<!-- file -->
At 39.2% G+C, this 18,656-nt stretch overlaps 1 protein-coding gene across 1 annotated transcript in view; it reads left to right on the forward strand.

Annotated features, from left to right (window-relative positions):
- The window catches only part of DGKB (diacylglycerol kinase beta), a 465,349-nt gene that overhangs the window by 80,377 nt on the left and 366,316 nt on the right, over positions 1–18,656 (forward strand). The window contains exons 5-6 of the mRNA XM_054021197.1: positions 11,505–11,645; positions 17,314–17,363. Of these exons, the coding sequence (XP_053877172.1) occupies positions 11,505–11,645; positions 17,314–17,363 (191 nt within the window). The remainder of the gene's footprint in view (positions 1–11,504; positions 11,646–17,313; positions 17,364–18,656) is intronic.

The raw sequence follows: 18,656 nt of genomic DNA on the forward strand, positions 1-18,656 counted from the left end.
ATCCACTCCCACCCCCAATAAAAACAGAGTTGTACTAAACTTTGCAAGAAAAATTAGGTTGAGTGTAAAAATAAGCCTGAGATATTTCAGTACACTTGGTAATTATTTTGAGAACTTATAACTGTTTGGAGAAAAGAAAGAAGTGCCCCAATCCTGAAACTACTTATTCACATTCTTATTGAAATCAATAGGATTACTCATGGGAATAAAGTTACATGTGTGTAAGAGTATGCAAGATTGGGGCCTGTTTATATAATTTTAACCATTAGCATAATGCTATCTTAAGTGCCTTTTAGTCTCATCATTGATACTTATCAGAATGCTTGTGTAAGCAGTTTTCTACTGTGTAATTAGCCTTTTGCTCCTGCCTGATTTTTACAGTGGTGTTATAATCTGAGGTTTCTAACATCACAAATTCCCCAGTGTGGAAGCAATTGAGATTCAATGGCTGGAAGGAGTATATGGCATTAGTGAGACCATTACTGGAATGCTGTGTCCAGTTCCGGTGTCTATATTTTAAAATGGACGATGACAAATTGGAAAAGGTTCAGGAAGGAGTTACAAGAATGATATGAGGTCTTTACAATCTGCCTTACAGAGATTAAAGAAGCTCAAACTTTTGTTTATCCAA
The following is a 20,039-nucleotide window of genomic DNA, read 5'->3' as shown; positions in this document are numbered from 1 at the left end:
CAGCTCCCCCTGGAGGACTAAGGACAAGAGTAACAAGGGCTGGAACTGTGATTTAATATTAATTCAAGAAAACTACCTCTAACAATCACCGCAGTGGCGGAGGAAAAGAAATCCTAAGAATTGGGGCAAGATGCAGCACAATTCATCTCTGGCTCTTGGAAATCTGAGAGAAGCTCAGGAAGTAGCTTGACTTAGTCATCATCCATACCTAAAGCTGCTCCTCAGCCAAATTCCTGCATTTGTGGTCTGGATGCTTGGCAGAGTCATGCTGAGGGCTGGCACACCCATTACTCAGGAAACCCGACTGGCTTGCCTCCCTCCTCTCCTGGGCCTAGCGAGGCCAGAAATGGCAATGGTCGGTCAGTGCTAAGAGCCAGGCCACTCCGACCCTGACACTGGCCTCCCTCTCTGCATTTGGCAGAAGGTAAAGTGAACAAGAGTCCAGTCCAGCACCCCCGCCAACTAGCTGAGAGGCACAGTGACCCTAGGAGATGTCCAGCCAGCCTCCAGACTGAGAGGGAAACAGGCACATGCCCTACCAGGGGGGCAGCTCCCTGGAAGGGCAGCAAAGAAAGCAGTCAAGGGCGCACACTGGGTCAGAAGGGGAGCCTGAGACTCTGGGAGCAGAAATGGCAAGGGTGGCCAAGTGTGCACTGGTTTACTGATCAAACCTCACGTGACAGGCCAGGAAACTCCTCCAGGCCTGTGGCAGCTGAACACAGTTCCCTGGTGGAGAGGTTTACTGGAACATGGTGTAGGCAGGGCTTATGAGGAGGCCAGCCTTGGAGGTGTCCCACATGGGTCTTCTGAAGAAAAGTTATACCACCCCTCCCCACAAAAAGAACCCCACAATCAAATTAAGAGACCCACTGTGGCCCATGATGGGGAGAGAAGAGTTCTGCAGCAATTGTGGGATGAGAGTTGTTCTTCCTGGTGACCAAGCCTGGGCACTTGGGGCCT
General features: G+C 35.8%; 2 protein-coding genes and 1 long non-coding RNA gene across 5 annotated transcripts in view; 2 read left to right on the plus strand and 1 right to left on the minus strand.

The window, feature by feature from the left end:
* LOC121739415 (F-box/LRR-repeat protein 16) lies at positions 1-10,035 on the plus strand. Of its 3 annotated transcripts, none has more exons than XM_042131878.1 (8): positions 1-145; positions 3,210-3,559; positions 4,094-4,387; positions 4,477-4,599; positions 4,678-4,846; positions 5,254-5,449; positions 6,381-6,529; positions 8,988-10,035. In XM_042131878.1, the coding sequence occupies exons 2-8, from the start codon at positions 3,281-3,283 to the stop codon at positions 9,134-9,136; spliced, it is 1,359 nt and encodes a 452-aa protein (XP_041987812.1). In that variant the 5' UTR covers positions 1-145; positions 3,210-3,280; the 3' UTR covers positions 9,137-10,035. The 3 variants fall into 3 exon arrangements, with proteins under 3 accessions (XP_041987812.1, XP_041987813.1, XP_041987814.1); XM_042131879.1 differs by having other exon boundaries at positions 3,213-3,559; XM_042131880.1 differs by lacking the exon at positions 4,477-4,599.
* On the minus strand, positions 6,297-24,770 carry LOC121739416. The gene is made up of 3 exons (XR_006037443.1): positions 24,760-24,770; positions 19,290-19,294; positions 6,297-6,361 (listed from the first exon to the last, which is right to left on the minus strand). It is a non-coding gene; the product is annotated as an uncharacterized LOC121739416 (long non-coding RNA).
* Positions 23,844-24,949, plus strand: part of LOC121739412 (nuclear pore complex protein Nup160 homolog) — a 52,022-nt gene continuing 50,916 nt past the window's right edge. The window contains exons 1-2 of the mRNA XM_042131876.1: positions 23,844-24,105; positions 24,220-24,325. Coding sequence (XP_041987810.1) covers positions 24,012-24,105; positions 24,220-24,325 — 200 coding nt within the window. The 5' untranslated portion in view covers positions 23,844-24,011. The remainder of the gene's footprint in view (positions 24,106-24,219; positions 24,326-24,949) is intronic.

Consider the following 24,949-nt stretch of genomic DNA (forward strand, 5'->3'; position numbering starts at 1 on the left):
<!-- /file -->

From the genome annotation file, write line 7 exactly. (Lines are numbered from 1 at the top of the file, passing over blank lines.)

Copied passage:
CAGCTCCCCCTGGAGGACTAAGGACAAGAGTAACAAGGGCTGGAACTGTGATTTAATATTAATTCAAGAAAACTACCTCTAACAATCACCGCAGTGGCGGAGGAAAAGAAATCCTAAGAATTGGGGCAAGATGCAGCACAATTCATCTCTGGCTCTTGGAAATCTGAGAGAAGCTCAGGAAGTAGCTTGACTTAGTCATCATCCATACCTAAAGCTGCTCCTCAGCCAAATTCCTGCATTTGTGGTCTGGATGCTTGGCAGAGTCATGCTGAGGGCTGGCACACCCATTACTCAGGAAACCCGACTGGCTTGCCTCCCTCCTCTCCTGGGCCTAGCGAGGCCAGAAATGGCAATGGTCGGTCAGTGCTAAGAGCCAGGCCACTCCGACCCTGACACTGGCCTCCCTCTCTGCATTTGGCAGAAGGTAAAGTGAACAAGAGTCCAGTCCAGCACCCCCGCCAACTAGCTGAGAGGCACAGTGACCCTAGGAGATGTCCAGCCAGCCTCCAGACTGAGAGGGAAACAGGCACATGCCCTACCAGGGGGGCAGCTCCCTGGAAGGGCAGCAAAGAAAGCAGTCAAGGGCGCACACTGGGTCAGAAGGGGAGCCTGAGACTCTGGGAGCAGAAATGGCAAGGGTGGCCAAGTGTGCACTGGTTTACTGATCAAACCTCACGTGACAGGCCAGGAAACTCCTCCAGGCCTGTGGCAGCTGAACACAGTTCCCTGGTGGAGAGGTTTACTGGAACATGGTGTAGGCAGGGCTTATGAGGAGGCCAGCCTTGGAGGTGTCCCACATGGGTCTTCTGAAGAAAAGTTATACCACCCCTCCCCACAAAAAGAACCCCACAATCAAATTAAGAGACCCACTGTGGCCCATGATGGGGAGAGAAGAGTTCTGCAGCAATTGTGGGATGAGAGTTGTTCTTCCTGGTGACCAAGCCTGGGCACTTGGGGCCT